Iraqi Parliament on Saturday voted to ban the sale, import and production of alcohol, in a surprise move likely to anger some minorities but also to please influential religious parties.
Proponents of the ban argue that it is justified by the Constitution, which prohibits any law contradicting Islam. But some opponents argue that it also violates the same Constitution which guarantees the traditions of religious minorities.According to an MP and an Iraqi Parliament official, the ban was a last-minute addition to a draft law on municipalities that caught the anti-ban camp flat-footed. The law was also passed by MPs in Baghdad as all eyes were on the Mosul operation.
Alcohol is rarely offered in restaurants and hotels in Iraq, but consumption is relatively widespread, especially in Baghdad where scores of small shops selling alcoholic beverages can be found. The country also has some companies producing various types of alcohol, such as Farida beer or Asriya arak (a regional anise-flavoured spirit).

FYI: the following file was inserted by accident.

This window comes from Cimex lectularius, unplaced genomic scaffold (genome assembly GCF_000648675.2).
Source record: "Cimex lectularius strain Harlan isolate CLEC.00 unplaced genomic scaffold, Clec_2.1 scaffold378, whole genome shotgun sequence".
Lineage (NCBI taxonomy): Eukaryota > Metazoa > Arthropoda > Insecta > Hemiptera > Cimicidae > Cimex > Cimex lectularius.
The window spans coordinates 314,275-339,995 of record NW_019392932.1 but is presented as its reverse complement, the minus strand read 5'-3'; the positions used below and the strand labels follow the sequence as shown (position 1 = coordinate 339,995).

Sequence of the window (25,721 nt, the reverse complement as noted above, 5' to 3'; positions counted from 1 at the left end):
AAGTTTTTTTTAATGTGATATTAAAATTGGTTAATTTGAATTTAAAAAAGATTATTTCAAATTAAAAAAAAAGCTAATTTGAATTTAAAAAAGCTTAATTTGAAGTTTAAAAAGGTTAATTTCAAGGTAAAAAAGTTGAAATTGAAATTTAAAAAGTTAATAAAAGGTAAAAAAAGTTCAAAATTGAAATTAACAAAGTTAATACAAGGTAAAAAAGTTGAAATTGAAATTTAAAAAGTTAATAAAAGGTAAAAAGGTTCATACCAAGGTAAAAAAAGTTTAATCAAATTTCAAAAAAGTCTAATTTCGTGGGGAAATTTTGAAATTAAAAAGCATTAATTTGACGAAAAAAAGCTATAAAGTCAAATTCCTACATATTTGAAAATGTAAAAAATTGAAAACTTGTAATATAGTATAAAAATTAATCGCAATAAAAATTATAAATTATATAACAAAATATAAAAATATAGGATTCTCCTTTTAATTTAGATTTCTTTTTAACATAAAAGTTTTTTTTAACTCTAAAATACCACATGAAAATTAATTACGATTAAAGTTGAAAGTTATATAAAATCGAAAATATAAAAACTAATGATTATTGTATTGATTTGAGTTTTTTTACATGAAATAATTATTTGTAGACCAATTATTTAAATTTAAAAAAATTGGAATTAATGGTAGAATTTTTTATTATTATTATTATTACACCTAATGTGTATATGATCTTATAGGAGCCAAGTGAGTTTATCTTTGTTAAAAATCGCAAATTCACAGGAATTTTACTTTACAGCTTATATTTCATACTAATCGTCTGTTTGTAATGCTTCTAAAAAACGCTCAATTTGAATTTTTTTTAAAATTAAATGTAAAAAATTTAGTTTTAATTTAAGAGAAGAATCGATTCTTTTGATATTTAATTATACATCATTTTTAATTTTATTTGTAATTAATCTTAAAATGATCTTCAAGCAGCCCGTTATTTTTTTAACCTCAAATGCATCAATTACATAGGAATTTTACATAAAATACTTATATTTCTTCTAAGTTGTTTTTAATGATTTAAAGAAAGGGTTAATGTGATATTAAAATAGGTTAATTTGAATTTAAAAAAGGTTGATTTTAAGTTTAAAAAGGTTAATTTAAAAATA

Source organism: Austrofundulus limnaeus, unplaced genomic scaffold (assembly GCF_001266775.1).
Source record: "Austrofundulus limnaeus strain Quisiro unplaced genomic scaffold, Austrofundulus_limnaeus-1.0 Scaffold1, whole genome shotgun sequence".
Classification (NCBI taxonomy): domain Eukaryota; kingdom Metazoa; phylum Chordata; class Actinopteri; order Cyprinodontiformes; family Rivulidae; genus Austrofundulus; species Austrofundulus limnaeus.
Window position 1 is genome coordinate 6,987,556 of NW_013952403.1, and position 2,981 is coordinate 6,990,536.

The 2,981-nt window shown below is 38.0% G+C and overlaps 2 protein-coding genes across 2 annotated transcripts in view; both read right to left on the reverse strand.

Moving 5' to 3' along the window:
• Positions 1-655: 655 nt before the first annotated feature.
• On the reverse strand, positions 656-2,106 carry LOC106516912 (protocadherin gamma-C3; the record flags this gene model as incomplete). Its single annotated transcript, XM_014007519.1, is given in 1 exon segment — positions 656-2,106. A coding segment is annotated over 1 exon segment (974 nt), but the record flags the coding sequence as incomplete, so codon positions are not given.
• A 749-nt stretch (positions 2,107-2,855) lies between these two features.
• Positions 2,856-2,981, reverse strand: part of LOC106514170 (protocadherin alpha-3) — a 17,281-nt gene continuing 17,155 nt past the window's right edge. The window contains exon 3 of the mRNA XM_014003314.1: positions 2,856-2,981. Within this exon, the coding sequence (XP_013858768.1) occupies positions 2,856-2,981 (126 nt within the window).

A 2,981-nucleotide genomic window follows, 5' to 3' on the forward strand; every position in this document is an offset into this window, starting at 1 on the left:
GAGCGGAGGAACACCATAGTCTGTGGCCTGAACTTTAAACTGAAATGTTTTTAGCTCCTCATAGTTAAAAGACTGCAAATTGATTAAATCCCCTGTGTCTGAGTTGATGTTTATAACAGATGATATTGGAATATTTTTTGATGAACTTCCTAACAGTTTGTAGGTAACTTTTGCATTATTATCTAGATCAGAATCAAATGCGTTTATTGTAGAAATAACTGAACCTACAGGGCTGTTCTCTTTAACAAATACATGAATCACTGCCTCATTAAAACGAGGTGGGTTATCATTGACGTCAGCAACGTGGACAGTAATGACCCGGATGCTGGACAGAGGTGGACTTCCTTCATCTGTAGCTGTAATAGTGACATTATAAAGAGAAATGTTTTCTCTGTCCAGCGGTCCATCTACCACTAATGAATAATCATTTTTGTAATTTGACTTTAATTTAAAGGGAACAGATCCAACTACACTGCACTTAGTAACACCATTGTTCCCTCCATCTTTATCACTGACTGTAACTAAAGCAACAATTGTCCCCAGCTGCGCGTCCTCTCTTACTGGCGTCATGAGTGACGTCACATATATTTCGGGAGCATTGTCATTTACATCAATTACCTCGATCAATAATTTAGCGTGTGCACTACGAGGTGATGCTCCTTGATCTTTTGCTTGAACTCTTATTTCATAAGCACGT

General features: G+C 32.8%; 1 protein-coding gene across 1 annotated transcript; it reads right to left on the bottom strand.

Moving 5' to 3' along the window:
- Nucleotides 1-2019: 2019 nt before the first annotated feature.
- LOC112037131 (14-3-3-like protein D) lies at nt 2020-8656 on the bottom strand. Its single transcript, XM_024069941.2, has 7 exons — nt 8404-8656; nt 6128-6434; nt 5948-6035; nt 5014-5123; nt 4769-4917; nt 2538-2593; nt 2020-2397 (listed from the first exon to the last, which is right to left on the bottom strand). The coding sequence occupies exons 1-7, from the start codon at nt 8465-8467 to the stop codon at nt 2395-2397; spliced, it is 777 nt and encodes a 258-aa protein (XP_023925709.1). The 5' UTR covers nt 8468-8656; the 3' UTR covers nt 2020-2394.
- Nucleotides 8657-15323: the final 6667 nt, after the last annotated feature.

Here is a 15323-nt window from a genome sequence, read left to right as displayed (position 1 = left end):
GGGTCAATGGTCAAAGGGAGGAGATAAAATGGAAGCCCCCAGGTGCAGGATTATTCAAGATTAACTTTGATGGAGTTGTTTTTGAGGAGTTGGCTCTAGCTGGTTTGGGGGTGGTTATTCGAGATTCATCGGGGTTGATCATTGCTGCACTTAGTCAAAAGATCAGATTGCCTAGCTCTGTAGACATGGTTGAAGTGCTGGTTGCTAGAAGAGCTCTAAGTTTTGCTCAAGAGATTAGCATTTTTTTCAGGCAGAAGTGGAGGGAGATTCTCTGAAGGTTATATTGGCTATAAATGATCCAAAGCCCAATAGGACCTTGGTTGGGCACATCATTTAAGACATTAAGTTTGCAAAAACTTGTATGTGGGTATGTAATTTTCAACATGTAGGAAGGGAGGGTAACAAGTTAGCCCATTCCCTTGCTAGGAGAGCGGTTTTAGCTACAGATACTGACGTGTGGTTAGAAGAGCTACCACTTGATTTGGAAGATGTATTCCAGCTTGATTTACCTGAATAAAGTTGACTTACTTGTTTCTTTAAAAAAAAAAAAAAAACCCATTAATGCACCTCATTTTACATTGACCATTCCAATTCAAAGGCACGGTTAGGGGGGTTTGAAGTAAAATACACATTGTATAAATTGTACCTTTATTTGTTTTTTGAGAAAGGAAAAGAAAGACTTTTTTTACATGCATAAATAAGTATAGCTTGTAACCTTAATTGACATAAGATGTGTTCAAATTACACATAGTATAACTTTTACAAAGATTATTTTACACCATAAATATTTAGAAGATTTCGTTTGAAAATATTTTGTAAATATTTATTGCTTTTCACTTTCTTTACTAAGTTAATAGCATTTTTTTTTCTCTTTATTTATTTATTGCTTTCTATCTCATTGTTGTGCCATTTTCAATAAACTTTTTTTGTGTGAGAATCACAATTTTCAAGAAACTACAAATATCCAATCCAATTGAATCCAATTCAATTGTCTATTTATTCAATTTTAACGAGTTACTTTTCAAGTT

Ammar Toma, an MP who voted in support of the ban, argued that it was the constitution that made it illegal to sell, produce or import alcoholic drinks. Observers say drug abuse has been on the rise in Iraq recently, especially in the southern city of Basra, where trafficking with neighbouring Iran is soaring and where alcohol is only found on the black market.
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